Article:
A Darker Shade of Magic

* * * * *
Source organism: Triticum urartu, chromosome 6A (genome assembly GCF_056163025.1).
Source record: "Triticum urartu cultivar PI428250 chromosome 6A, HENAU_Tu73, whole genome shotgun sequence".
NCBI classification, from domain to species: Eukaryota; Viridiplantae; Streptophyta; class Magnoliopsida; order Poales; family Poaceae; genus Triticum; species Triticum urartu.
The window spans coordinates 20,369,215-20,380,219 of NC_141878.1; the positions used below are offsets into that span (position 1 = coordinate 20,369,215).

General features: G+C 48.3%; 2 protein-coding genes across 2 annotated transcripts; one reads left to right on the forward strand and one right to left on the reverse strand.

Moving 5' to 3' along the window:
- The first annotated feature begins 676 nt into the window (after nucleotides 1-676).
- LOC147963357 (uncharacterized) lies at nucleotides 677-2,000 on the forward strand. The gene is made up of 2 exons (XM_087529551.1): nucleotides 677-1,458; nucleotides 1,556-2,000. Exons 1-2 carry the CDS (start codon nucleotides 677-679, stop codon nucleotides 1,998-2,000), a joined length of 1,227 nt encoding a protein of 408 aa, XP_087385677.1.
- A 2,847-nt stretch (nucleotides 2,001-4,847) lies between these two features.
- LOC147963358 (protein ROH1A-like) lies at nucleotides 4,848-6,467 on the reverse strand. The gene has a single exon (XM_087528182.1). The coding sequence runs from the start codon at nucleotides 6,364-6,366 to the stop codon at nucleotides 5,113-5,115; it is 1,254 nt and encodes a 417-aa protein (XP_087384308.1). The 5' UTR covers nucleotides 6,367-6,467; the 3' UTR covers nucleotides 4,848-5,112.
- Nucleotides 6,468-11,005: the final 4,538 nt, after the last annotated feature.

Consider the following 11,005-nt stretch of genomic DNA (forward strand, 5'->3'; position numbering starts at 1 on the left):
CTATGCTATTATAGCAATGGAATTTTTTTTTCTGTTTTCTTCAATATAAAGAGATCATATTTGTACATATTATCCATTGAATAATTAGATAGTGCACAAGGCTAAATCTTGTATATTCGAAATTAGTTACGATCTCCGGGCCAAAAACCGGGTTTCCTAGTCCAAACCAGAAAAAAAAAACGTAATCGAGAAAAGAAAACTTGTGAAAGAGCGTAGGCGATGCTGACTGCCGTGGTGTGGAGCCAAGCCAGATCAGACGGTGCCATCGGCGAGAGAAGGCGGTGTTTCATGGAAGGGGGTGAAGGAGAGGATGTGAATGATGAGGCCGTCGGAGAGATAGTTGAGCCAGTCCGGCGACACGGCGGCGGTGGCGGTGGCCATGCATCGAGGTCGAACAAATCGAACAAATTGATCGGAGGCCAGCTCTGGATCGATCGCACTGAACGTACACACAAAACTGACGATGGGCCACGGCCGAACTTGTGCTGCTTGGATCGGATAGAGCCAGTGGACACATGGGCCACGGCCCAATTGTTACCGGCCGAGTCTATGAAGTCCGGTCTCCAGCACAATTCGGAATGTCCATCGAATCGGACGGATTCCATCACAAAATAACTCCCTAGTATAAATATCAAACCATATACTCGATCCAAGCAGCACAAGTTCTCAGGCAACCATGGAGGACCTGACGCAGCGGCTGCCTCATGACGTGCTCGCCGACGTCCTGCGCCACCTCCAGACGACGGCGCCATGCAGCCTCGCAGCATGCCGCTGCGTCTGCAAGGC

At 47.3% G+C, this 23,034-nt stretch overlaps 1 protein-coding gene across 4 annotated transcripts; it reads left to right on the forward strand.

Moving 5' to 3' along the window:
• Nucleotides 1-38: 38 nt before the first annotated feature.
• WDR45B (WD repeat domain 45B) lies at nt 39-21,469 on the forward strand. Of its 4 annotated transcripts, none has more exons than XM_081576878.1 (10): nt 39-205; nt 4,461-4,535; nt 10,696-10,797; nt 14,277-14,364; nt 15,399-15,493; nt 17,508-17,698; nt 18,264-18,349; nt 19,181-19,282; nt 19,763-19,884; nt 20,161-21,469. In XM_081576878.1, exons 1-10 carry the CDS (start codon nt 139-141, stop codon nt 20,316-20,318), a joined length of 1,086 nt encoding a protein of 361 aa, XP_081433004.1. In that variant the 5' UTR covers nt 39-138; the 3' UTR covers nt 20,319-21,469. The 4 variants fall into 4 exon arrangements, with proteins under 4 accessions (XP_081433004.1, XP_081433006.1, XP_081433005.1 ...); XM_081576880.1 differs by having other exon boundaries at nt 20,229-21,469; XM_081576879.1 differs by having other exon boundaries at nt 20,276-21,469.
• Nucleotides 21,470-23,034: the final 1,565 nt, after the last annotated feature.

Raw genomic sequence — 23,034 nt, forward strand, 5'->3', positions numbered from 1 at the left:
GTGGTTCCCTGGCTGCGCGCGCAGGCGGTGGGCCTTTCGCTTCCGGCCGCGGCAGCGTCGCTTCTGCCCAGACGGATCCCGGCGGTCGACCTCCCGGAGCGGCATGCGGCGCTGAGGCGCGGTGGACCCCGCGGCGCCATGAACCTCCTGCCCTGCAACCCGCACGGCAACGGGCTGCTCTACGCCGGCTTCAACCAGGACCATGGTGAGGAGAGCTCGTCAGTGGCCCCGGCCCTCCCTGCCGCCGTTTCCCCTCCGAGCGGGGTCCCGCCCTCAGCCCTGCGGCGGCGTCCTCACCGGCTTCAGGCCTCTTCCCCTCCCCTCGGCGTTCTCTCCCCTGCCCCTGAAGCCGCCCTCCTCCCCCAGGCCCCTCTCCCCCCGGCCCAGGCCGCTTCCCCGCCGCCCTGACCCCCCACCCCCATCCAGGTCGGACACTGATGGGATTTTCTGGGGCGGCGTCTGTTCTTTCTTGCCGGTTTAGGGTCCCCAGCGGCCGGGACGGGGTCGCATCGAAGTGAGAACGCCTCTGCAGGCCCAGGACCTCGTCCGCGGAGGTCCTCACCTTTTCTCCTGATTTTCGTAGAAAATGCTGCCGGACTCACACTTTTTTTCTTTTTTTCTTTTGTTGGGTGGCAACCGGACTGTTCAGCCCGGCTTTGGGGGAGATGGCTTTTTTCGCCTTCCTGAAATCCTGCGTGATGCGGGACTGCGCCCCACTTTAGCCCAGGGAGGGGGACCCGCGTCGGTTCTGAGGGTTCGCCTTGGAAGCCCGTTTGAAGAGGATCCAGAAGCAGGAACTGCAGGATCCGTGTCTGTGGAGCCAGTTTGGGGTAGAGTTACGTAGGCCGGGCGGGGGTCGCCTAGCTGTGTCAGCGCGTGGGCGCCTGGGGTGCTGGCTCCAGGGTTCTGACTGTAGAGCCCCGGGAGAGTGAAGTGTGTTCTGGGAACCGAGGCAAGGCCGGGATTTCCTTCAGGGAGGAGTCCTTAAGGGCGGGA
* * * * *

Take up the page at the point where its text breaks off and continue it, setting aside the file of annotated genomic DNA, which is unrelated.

Magic, in Schwab’s fantasy novel, is a mixed blessing. Too much magic and the world self-destructs, too little and life washes out to blandness. Schwab’s world building floats somewhat in real historical time around 1819, but it’s a larger scope than you’ll read in history texts. There are four Londons, grey, red, white and black. In each, magic plays a different role, from almost non-existent to explosive and corrosive. Schwab’s world-building is detailed and engaging. Each London draws the reader in as a vivid, distinct place. Kell is one of the last living Travellers, people who can pass from one world to another, bringing official letters between the rulers of the worlds. He also smuggles objects between Londons and this treasonous dabbling allows a wonderfully distasteful cast of villains to exploit Kell. The plot has intricacies enough to keep the reader guessing. Kell’s character has depth, but even more likeable is his accidental sidekick, Delilah, a criminal young woman with a curious history. Both Kell and Delilah have pasts yet to be revealed, and Schwab has created an elaborate world readers will enjoy returning to.